Mounted on one side of the door 92 is a connecting bracket 114. A pneumatic cylinder 108 is mounted on side wall 78 and is controlled by a electrically actuated, pneumatic control line 110. Cylinder 108 has its output shaft 112 pivotally mounted to the connecting plate 114 so that upon reciprocation of the shaft 112, the door 92 is pivoted about hinge 90 between an open and closed position. The structure thus far described defines a means for temporarily holding an article, such as a glove 10 which is ejected from the machine 42 from the ejection area 56.
Means for activating the thermoplastic yarn of the article 10 comprises, in this particular embodiment, a pair of clamping members in the nature of heated plates 98 and 100. The lower plate 100 is secured in an inclined position by screws or the like which extend through the side walls 76, 78. The upper surface of plate 100 is essentially coplanar with the bottom wall 86 and effectively forms an extension of the bottom wall 88 so as to support the article 10.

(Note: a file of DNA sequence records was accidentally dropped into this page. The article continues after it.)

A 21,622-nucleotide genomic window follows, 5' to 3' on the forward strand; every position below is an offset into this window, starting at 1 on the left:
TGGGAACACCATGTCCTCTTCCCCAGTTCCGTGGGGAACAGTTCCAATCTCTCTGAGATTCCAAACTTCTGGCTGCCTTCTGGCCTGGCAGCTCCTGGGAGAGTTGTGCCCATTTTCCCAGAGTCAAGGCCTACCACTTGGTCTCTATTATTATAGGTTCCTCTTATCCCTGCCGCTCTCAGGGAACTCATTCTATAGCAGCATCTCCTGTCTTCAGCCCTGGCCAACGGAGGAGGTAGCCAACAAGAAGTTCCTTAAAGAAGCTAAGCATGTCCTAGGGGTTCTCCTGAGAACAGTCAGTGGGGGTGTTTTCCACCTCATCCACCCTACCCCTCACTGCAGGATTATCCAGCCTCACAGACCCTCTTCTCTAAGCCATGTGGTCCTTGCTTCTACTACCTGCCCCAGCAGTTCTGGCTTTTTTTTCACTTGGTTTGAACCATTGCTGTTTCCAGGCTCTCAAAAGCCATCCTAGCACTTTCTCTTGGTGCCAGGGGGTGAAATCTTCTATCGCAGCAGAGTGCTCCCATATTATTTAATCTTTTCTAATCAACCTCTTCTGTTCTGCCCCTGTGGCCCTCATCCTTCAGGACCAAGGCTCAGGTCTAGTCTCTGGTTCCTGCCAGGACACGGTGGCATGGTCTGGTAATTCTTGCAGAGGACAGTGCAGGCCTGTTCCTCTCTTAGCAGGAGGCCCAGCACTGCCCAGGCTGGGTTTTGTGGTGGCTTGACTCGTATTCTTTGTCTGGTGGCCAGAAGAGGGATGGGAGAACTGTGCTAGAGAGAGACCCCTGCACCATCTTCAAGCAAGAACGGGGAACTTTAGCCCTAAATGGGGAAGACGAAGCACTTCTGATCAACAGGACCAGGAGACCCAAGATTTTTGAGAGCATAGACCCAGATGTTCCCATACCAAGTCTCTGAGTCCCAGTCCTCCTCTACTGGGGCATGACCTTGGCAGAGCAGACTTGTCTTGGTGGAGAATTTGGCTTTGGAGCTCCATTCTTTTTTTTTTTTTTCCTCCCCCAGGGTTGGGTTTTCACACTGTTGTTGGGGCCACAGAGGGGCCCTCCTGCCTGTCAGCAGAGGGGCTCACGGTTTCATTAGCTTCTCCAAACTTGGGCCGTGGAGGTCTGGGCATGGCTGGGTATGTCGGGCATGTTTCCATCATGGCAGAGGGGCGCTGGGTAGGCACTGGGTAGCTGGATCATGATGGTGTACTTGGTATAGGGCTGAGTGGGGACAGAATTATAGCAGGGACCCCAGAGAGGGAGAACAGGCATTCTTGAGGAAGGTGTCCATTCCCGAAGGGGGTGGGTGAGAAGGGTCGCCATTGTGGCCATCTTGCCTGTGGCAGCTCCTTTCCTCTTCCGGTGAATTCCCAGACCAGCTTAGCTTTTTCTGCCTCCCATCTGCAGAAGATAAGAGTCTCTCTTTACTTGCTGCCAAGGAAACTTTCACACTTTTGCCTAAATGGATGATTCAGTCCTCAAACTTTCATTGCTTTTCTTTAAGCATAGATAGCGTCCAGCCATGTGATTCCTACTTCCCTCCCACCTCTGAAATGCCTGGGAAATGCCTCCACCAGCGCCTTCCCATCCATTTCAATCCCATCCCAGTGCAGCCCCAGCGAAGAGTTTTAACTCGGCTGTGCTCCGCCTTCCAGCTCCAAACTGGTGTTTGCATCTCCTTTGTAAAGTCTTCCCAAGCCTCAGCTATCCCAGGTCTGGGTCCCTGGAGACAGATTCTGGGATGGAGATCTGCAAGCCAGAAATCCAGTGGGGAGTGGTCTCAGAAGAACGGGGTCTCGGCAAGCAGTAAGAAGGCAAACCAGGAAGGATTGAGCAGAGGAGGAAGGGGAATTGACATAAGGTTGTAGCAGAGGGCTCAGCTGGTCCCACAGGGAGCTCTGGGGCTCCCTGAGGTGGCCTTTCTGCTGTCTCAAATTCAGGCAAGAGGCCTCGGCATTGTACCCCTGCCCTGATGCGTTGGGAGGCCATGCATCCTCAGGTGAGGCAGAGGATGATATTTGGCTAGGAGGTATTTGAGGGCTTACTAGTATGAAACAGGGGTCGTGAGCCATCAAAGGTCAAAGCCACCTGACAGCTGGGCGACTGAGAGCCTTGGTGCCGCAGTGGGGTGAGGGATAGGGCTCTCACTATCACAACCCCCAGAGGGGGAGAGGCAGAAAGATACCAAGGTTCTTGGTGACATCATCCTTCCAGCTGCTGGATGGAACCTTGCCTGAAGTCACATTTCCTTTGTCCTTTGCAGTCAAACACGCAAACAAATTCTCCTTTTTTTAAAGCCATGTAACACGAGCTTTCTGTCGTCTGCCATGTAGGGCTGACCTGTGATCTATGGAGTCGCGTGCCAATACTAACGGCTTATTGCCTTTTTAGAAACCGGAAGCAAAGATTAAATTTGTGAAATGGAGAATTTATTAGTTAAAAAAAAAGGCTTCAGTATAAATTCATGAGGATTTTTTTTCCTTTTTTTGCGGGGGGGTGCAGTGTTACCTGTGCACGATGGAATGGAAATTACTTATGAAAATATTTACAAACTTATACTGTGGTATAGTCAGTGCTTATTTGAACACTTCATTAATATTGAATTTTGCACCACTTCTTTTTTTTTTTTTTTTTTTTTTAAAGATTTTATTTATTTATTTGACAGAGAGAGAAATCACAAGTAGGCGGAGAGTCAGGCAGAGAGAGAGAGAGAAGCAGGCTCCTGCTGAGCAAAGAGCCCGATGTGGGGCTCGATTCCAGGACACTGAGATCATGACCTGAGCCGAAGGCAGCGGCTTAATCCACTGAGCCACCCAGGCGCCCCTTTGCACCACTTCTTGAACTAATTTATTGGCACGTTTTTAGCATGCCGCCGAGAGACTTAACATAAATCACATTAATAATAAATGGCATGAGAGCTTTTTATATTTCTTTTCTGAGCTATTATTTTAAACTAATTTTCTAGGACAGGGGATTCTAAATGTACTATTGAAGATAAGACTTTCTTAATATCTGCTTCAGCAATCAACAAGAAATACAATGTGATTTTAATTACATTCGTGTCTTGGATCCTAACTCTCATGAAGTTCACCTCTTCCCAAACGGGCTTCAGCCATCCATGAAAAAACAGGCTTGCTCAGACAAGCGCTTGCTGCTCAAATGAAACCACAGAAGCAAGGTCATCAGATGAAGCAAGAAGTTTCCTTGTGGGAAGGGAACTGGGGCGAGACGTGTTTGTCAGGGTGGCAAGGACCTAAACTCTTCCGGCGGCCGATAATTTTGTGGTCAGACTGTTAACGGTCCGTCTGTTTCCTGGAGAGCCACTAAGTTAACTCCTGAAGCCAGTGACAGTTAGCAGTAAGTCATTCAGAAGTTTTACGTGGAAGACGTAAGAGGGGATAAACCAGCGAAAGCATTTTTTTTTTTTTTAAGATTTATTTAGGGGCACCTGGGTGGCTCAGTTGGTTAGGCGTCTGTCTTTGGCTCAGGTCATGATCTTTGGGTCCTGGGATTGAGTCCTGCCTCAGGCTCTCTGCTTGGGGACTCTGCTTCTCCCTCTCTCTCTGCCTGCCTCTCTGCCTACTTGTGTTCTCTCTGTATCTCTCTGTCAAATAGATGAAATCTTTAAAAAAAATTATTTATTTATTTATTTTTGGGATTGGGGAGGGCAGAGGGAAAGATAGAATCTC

The upper plate 98 is secured to the output shaft 106 of a second pneumatic cylinder 96 which is controlled by a pair of electrically actuated, pneumatic lines 102, 104. The cylinder 96 is secured to an L-shaped bracket 118 which overlies a mounting plate 119 that in turn is secured as by welding to the cross piece 84. The mounting plate 119 and bracket 118 include aligned, elongate slots 126 through which screws 128 extend so that the assembly of the cylinder 96 and bracket 118 is slidable in position relative to the mounting plate 119. This sliding movement permits adjustment of the position of the upper plate 98 relative to the lower plate 100.